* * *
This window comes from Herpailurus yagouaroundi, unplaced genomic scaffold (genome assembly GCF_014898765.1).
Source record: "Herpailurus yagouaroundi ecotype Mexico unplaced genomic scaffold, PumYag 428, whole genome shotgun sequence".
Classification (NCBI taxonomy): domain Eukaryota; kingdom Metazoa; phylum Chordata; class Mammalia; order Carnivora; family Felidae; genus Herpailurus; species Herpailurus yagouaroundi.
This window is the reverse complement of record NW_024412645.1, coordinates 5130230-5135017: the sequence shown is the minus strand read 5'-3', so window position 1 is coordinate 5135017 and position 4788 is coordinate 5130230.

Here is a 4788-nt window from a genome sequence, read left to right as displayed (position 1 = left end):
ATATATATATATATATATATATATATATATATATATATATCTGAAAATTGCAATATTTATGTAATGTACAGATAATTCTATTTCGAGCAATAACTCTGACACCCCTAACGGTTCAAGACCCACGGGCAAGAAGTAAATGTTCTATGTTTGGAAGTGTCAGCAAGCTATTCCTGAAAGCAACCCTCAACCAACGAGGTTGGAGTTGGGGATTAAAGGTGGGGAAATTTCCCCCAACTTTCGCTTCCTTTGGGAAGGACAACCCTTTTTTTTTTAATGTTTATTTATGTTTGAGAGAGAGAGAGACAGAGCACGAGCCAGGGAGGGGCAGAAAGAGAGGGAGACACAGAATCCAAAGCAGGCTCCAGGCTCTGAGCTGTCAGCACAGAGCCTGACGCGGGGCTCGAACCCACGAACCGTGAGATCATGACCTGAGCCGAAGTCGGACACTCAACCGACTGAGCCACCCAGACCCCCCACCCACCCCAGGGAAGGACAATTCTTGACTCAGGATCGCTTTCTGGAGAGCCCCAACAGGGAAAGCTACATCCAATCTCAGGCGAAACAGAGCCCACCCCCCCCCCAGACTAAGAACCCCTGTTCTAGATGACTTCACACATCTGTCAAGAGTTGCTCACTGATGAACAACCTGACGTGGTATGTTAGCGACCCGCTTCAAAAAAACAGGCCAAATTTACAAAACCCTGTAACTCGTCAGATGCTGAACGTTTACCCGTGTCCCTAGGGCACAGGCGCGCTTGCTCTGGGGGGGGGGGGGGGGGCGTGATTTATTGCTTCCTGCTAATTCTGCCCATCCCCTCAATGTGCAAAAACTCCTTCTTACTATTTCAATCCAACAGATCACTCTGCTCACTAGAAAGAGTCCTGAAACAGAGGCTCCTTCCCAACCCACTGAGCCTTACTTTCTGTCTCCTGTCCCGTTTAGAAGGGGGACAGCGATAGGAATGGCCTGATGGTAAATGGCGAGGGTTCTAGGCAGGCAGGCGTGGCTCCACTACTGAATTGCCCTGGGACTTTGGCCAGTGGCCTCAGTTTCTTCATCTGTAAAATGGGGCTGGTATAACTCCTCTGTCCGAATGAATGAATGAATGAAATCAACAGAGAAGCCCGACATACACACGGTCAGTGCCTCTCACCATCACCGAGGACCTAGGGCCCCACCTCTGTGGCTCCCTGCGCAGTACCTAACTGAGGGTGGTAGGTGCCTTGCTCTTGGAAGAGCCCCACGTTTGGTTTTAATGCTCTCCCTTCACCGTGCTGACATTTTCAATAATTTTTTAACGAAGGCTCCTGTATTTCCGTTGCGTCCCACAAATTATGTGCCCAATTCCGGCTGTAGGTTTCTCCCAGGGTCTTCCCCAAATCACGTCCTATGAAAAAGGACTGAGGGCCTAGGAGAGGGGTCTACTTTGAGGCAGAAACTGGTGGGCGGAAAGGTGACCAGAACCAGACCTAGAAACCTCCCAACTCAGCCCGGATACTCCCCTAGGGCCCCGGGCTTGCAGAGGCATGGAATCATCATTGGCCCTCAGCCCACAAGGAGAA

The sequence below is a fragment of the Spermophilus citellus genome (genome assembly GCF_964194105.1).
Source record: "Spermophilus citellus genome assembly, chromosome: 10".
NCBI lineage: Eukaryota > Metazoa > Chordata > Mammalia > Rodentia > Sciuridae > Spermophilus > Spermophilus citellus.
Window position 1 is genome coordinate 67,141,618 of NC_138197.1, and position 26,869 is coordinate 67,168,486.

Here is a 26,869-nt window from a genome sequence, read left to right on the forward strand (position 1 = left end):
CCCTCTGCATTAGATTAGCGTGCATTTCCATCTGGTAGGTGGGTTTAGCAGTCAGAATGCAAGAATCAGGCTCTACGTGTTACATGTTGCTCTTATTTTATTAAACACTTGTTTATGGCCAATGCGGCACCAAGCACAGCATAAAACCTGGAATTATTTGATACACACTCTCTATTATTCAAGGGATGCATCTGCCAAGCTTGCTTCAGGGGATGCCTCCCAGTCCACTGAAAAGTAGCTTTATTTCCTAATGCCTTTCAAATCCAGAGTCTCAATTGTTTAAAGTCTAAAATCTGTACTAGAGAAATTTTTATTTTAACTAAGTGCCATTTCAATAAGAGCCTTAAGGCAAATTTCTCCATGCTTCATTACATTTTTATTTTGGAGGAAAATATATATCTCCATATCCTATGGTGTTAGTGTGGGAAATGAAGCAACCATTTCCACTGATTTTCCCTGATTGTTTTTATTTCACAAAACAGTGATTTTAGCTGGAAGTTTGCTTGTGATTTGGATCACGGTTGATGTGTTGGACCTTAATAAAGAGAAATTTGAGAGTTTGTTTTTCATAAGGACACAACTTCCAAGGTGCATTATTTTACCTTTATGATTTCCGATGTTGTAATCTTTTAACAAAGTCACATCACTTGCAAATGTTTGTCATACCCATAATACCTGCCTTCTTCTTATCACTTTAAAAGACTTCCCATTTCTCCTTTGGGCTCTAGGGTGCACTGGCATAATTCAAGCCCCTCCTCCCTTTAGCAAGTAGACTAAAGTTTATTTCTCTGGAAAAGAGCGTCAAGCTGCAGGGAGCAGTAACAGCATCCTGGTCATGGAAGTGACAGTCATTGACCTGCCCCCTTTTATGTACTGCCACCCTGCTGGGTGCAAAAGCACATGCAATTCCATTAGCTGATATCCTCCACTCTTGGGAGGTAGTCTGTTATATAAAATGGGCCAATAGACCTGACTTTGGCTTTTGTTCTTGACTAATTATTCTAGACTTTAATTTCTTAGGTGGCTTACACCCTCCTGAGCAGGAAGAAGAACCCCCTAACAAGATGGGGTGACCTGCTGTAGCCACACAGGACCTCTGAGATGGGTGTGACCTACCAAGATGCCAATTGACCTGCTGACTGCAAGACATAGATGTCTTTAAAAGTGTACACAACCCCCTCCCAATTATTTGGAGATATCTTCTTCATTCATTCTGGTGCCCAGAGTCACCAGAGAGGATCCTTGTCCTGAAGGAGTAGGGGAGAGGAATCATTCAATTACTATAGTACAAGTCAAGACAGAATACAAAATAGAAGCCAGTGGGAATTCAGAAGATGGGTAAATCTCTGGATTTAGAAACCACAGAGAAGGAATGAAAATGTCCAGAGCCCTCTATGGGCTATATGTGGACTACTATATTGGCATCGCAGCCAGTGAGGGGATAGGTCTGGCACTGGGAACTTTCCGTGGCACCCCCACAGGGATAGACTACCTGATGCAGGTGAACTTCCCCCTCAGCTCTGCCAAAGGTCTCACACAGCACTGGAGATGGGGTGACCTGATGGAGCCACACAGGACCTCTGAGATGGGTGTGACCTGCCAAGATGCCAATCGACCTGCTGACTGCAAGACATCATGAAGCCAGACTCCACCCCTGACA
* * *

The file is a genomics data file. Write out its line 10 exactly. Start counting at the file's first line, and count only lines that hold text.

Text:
Window position 1 is genome coordinate 67,141,618 of NC_138197.1, and position 26,869 is coordinate 67,168,486.